We broke the news yesterday on Facebook’s most recent acquisition – social activity service Hot Potato. Like most of Facebook’s acquisitions, this deal looks to be mostly about getting a great team of engineers on board, not about the product.
And like many of these acquisitions, investors in the acquired company don’t stand to make much money. Facebook is paying around $10 million in cash for Hot Potato, we’ve heard from a source with knowledge of the deal. Employees will also be getting stock options which could prove to be very lucrative down the road. But investors aren’t getting any stock in Facebook.
This is very similar to Facebook’s very first acquisition, Parakey, back in 2007. That deal gave shareholders just $4 million or so in cash to split – giving them their initial investment back plus a small return. All the stock went to employees.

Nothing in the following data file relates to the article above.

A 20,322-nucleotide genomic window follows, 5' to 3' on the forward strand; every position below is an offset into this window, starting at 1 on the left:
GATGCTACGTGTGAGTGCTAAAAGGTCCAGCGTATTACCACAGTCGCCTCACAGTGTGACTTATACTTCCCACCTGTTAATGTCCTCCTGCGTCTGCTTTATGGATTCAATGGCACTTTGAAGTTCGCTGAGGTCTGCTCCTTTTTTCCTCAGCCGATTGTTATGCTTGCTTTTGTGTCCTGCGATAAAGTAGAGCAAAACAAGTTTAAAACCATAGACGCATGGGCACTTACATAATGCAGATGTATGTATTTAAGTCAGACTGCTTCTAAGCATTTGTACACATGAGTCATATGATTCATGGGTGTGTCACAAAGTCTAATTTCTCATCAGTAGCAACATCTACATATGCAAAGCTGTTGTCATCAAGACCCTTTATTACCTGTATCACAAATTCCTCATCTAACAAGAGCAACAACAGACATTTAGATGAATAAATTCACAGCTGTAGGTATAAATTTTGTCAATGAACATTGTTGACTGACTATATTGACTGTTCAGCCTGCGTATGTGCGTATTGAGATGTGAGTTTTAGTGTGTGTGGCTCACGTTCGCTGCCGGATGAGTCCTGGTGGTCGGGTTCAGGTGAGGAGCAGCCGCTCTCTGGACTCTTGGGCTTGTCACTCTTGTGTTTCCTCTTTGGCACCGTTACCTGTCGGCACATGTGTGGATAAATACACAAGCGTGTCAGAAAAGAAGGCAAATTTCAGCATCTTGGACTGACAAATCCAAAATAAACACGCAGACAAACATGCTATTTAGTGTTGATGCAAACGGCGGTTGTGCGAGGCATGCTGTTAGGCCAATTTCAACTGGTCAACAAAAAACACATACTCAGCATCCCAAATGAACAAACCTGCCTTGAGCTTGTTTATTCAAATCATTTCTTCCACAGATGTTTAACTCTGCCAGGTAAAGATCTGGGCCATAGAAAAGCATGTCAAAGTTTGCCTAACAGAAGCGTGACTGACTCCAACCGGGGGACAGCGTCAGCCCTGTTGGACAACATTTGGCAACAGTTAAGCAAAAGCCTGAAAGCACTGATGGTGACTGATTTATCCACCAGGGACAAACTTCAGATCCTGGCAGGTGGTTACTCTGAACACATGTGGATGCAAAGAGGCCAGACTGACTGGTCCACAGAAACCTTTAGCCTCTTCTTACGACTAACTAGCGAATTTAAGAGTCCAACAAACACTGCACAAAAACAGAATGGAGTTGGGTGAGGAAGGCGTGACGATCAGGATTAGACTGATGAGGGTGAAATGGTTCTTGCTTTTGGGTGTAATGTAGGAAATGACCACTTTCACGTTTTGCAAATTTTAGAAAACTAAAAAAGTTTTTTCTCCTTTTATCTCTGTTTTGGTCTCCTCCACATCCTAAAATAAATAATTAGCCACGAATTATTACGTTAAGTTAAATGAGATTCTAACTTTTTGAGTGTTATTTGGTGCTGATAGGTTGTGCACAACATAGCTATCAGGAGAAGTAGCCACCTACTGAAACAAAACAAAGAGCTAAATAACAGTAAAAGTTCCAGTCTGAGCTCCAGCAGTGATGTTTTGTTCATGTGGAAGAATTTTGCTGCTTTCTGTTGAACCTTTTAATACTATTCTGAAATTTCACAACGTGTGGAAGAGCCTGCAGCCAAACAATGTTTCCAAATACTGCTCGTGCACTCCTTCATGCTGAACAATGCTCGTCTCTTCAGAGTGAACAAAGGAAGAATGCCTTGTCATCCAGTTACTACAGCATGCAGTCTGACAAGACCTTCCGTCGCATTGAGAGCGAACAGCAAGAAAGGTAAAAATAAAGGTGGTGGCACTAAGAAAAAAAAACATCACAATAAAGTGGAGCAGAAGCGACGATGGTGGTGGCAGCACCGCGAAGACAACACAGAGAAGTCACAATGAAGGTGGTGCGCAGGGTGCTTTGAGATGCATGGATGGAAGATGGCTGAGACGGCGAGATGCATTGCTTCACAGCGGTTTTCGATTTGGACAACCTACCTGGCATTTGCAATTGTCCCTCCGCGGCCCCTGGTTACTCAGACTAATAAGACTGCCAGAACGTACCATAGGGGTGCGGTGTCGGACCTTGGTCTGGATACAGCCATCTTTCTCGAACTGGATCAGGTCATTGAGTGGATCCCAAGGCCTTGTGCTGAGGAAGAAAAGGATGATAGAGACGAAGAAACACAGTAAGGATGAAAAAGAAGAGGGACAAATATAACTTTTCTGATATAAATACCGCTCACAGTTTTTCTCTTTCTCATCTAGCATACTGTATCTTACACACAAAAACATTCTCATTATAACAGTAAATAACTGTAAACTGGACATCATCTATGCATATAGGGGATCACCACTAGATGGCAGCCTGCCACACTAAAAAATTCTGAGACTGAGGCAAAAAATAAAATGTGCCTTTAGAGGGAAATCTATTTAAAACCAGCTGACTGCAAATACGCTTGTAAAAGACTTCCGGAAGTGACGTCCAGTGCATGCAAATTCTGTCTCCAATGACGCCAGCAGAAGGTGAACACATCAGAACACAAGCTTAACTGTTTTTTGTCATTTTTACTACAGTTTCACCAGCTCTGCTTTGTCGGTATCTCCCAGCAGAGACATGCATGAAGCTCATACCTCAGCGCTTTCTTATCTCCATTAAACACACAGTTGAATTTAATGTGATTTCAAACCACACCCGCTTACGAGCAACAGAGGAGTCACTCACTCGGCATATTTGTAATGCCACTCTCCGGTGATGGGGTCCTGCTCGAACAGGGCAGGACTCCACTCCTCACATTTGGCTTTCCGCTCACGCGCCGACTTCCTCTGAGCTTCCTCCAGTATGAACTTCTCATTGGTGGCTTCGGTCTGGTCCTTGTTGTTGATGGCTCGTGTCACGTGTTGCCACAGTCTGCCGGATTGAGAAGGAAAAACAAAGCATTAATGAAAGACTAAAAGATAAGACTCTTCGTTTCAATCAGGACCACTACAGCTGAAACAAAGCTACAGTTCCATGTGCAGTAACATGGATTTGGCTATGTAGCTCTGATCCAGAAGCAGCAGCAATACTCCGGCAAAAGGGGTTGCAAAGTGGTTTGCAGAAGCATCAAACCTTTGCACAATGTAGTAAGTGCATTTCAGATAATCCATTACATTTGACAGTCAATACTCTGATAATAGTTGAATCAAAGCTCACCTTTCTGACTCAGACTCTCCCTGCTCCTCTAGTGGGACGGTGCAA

Hot Potato raised around $1.4 million in a single round of financing prior to the acquisition.
Most investors won’t balk publicly at deals like this, they’re way too concerned that they’re seen as entrepreneur-friendly so that they can get access to future deals. But privately they gripe (in general, nothing specific to this deal). Putting money to work for only a 1x or 2x return is a great way to go out of business for startup investors, when so many of their deals never pay anything back at all.
In fact some of these deals could theoretically be a violation of various corporate and securities laws that require shareholders of a given class to be treated equally in an acquisition. But without investors actually complaining, it’s unlikely any lawyers will ever get involved.
Also, stock options are clearly being granted for future services of the acquired employees, not for past work done at the acquired startup.
Another way investors can “complain” is by simply scuttling the deal – they usually have veto rights over an acquisition baked into their deal agreements when they invest. But that, again, would be seen as completely anti-entrepreneur and would kill future deal flow.
So for now investors will simply grin and bear it. But as these types of deals become more and more common we may see changes to various state corporate laws in the future that put limits on how much consideration might be given in cash to investors in an acquisition v. how much is given to active employees in stock options on an acquisition.